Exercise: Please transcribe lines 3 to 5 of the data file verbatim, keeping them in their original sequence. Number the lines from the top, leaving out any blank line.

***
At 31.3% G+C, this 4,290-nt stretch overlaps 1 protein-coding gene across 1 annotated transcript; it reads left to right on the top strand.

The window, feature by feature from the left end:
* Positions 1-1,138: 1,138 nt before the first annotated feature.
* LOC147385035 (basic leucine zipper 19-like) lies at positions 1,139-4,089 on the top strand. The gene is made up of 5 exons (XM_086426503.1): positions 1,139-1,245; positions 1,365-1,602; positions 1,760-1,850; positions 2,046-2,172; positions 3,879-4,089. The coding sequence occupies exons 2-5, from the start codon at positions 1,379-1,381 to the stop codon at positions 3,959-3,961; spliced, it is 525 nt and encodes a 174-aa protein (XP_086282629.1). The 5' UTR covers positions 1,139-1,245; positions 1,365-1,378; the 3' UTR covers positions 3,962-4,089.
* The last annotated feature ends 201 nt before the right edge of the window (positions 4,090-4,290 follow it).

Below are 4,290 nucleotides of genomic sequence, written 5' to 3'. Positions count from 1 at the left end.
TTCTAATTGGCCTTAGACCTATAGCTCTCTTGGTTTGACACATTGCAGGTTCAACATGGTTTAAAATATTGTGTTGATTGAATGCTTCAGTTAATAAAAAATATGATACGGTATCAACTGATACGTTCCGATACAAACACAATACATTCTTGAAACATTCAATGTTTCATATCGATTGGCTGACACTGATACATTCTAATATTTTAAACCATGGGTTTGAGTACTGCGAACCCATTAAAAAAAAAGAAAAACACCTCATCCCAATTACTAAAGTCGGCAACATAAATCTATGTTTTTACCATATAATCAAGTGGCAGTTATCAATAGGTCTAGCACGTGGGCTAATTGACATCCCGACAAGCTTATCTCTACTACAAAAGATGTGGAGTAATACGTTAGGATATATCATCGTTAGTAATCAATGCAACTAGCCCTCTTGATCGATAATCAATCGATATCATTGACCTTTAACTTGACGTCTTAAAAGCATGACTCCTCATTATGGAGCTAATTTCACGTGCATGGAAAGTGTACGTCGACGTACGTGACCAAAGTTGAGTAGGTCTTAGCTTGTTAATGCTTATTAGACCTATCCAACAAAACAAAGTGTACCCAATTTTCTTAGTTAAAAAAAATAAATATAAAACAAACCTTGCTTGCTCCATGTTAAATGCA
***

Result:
* Positions 1-1,138: 1,138 nt before the first annotated feature.
* LOC147385035 (basic leucine zipper 19-like) lies at positions 1,139-4,089 on the top strand. The gene is made up of 5 exons (XM_086426503.1): positions 1,139-1,245; positions 1,365-1,602; positions 1,760-1,850; positions 2,046-2,172; positions 3,879-4,089. The coding sequence occupies exons 2-5, from the start codon at positions 1,379-1,381 to the stop codon at positions 3,959-3,961; spliced, it is 525 nt and encodes a 174-aa protein (XP_086282629.1). The 5' UTR covers positions 1,139-1,245; positions 1,365-1,378; the 3' UTR covers positions 3,962-4,089.
* The last annotated feature ends 201 nt before the right edge of the window (positions 4,090-4,290 follow it).